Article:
Akin Gump also maintains: (1) Plaintiffs did not invent the device beacuse other persons had already developed and built substantially similar devices; (2) Plaintiffs never succeeded in developing a working prototype but were merely the first to file the patent paperwork; (3) it was Plaintiff’s own actions, errors and misrepresentations that made their infringement lawsuits less valuable; (4) Akin Gump did not begin its representation until four years after the original patent was filed, so if any mistakes were made that devalued the patents, those mistakes were made by other lawyers and law firms long before Akin Gump entered the picture; and (5) to the extent any correctable errors existed during Akin Gump’s representation, the lawyers who represented Plaintiffs after Akin Gump were in the same or better position to correct any such errors.  Many of these attorneys continue to represent Plaintiff’s in this lawsuit.

Obviously, if you read the Jury Verdict Form, it is apparent that the jury did not believe Akin Gump’s rendition of the facts.  According to the verdict reached by the jury, Akin Gump did not demonstrate that the claims to the patents were invalid, nor did they prove that others invented prior to the plaintiffs, nor did they prove that there was inequitable conduct.  What the jury did find, however, was that there were errors made that cost the plaintiffs quite a bit of money, 100% of the blame was placed on Akin Gump.

I did not attend the trial, so I am just trying to piece together what happened, so I am not saying that any of this is the truth, but this is an accurate representation of the events in the Western District of Texas.  I will, however, say that a couple things raised by Akin Gump in their statement of the case do not make a lot of sense to me.  For example, what difference does it make that  the plaintiffs never made a working prototype?  I am sure Akin Gump and their attorneys know that there is no requirement that a working prototype be created in order to obtain a patent, unless of course you are claiming a perpetual motion machine.  Only in the situation where you are claiming a perpectual motion machine must a working prototype be presented to the Patent Office.  Perhaps what they were trying to say is that the plaintiffs were never in possession of the invention and that they could not describe it in a way that would allow others to make and use the invention.  I don’t see that argument, so it is confusing why they would focus on a prototype, which is clearly irrelevant under the patent laws.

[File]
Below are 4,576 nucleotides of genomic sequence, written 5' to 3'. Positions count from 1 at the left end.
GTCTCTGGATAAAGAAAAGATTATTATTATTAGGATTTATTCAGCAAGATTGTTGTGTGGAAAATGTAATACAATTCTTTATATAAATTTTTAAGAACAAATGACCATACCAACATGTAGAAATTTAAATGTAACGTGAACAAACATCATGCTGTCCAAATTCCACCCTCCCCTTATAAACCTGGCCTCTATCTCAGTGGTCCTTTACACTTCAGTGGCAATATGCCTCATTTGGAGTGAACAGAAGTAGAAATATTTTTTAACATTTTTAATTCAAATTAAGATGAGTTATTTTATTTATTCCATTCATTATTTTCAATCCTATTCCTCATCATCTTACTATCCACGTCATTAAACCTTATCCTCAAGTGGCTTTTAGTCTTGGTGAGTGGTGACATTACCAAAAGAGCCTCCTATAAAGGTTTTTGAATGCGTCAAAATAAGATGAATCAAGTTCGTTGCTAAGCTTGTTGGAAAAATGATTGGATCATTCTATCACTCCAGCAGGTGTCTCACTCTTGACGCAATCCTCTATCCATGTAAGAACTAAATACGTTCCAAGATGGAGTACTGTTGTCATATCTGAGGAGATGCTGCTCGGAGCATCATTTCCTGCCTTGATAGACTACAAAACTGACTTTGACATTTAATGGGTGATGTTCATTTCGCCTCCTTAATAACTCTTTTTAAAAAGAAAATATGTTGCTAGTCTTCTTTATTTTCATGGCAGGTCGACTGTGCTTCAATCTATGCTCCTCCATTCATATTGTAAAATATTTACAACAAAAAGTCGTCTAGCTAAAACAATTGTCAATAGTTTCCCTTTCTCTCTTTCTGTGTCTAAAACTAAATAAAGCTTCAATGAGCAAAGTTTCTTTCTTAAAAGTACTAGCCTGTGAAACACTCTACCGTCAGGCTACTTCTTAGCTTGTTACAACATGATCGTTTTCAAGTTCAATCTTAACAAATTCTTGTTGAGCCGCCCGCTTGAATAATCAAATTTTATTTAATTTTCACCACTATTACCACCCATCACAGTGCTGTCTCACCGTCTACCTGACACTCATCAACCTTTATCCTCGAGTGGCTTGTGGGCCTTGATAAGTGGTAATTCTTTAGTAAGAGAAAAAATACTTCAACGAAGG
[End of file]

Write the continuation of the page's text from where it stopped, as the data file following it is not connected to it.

I also have never been a fan of saying saying there was no mistake, but if there was then it was someone else who is to blame.  The way this line of logic typically goes in a law school type discussion is in reference to a criminal defendant who says something like:

I didn’t do it, but if I did it I didn’t mean to do it, but if I did it and meant to do it then it was someone elses’s fault, but if I did it, meant to do it, it wasn’t someone else’s fault, then I was insane.

The final point raised by Akin Gump has that kind of quality to it.  They basically say that if we did committ errors then someone else should have fixed it.  I know you need to keep your options open in pleading and throughout discover and leading up to trial, but as you approach trial I just don’t think that there is any mileage in continuing the “but if” type arguments.  Juries need a story, and I think it makes people wonder when you continue to argue in the alternative.  It just sends the wrong message.

The Author

Gene Quinn